Who would have predicted just five years ago that potential contenders for the Democratic Party's 2016 presidential nomination would be knocking each other over -- in Iowa, no less -- trying to prove that they were the first to champion gay marriage? But that's what Vice President Joe Biden did at a fundraiser in the state over the weekend, not so subtly pointing out that he was ahead of the pack when he spoke out in early 2012 -- before former Secretary of State Hillary Clinton, who only came out for marriage equality a few months ago -- noting that "a lot of people criticized me for speaking out, not long ago, about gay marriage."
The criticism at the time, at least from Democrats, wasn't about Biden's position itself, however, but about his blurting it out before President Barack Obama got around to announcing his own evolution on the issue, pushing the president to come forward in a matter of days.
"I could not remain silent any longer," Biden said at the Iowa fundraiser, seeming to offer his passion for gay rights as the reason that he announced his evolution on the issue even before his boss. "It's the civil rights of our day. It's the issue of our day."
The comments fueled speculation that Biden is making a run for the presidency; indeed, he's referred to his support for gay marriage twice in two weeks, and he made the most recent comments in the early-voting state of Iowa. And that's just remarkable in and of itself. Not only is marriage equality no longer a liability for Democrats; it's actually something that potential presidential candidates tout and promote to show their progressive values and whip up support in the base of their party. And given that even supposedly moderate New Jersey Gov. Chris Christie refuses to support marriage equality, the issue is one that marks a clear distinction between Democrats and Republicans, whose base is still very much opposed to LGBT rights.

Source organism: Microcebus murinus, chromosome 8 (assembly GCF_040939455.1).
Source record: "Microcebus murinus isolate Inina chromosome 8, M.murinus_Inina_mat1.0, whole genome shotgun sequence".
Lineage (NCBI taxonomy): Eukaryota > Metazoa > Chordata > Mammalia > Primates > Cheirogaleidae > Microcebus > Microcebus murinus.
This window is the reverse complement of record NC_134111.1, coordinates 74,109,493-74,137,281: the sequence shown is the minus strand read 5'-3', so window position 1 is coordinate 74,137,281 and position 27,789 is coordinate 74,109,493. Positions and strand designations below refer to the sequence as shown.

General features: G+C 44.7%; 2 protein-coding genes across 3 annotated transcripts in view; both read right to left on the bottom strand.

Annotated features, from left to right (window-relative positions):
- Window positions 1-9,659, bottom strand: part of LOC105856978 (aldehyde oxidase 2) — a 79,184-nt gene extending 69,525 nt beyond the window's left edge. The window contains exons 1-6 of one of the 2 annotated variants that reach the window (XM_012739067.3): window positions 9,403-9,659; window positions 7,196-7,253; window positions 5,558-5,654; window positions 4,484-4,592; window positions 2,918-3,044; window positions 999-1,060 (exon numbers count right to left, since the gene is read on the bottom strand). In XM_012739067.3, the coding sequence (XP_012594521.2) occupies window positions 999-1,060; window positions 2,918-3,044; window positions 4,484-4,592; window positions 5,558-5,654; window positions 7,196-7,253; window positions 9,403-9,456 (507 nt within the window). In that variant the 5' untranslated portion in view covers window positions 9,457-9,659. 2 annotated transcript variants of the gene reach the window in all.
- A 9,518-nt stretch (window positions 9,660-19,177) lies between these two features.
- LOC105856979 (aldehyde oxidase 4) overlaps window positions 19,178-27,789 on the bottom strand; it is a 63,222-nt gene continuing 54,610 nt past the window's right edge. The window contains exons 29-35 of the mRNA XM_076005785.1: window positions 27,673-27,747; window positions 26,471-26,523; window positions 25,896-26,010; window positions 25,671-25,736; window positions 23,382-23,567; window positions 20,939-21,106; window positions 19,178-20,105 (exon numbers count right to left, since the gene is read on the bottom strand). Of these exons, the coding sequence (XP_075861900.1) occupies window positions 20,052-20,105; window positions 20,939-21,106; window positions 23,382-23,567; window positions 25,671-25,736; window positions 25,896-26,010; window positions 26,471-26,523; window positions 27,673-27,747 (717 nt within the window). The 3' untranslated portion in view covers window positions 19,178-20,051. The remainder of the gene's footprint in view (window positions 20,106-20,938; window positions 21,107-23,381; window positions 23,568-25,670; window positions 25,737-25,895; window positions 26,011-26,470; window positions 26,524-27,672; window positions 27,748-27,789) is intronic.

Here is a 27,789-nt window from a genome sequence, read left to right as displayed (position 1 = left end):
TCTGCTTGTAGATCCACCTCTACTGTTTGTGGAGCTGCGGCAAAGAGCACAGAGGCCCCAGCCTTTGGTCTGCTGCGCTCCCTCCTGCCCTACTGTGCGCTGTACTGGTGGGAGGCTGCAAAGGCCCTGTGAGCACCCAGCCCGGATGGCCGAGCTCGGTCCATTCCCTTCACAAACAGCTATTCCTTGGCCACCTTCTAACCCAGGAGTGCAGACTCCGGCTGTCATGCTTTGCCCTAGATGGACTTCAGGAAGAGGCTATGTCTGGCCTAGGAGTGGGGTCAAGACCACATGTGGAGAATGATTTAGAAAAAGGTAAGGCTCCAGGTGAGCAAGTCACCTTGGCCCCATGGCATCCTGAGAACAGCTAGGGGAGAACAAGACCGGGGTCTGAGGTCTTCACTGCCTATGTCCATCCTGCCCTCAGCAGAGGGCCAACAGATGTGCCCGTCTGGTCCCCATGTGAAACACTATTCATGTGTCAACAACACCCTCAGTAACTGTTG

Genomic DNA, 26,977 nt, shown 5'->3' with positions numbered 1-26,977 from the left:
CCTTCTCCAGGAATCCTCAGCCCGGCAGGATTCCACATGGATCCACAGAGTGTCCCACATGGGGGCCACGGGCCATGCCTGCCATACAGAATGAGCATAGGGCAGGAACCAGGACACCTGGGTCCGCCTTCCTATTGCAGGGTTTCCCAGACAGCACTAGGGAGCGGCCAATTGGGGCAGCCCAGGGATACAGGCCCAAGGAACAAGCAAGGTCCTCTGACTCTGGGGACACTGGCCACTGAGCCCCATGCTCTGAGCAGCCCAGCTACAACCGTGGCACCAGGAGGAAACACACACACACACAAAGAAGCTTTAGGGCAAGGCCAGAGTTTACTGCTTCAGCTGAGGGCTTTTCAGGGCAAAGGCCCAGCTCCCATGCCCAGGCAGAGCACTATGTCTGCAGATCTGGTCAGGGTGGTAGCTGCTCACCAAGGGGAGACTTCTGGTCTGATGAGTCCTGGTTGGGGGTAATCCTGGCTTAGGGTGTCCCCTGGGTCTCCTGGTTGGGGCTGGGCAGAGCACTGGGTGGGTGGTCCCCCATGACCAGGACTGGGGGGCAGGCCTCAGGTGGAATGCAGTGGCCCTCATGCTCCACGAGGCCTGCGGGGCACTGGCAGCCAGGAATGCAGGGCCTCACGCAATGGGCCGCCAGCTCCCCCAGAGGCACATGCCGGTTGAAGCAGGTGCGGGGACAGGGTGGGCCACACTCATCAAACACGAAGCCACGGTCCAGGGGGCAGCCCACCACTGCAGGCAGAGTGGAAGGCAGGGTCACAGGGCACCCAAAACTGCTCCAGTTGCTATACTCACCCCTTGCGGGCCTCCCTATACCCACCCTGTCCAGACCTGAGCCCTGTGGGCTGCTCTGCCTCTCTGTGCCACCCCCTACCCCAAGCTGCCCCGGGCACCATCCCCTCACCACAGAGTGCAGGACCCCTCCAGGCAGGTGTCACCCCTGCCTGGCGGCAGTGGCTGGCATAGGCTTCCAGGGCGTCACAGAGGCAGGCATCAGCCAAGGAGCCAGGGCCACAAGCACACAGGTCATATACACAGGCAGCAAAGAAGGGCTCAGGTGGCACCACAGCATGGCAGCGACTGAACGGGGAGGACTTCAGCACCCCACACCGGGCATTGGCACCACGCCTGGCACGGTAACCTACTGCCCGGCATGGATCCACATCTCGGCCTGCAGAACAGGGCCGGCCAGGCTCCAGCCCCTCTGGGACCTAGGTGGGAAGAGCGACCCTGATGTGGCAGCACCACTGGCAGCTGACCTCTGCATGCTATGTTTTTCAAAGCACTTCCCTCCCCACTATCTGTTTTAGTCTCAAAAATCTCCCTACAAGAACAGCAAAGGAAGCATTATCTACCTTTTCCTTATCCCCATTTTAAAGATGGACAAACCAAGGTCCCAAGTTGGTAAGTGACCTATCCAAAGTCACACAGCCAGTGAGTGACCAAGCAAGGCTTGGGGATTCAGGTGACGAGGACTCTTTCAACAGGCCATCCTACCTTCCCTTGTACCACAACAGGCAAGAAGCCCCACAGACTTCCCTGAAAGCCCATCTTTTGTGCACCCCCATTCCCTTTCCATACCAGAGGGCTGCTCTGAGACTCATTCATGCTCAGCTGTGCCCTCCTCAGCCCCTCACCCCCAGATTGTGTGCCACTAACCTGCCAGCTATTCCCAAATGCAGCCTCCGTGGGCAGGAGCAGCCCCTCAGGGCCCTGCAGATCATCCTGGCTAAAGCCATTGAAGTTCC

It also shows that activists can have a great impact when they speak up. Obama (and Biden) evolved on marriage -- and can now wield it as a something against the retrograde GOP -- because LGBT activists made it uncomfortable for the White House to do anything else, criticizing the president at every turn. (It's similar to what progressive activists did in recent weeks by vigorously and publicly taking on the potential pick of Larry Summers as Federal Reserve chairman, moving the White House to drop him.)
However, if Biden really wants to distinguish himself on gay rights for a possible presidential run, he's got to move on from marriage equality to the full spectrum of LGBT rights that activists are focused on. No one is going to care that he was ahead of Hillary Clinton in his position on marriage. And two other possible presidential contenders, New York Gov. Andrew Cuomo and Maryland Gov. Martin O'Malley, actually spearheaded and signed marriage equality legislation in their states rather than simply talking about their support. President Obama still hasn't signed an executive order banning discrimination against LGBT people among federal contractors; the FDA bans gay men from donating blood; Russia and the International Olympic Committee are under fire for Russia's anti-gay crackdown; and the Pentagon still bans transgender service and has no nondiscrimination policy for gay and lesbian soldiers even now that "don't ask, don't tell" is history.
So there's a lot that Joe Biden and any other potential contender for the Democratic Party's 2016 presidential nomination can and should be talking about moving forward. But the fact that we've come this far, so quickly, on marriage equality is pretty amazing.
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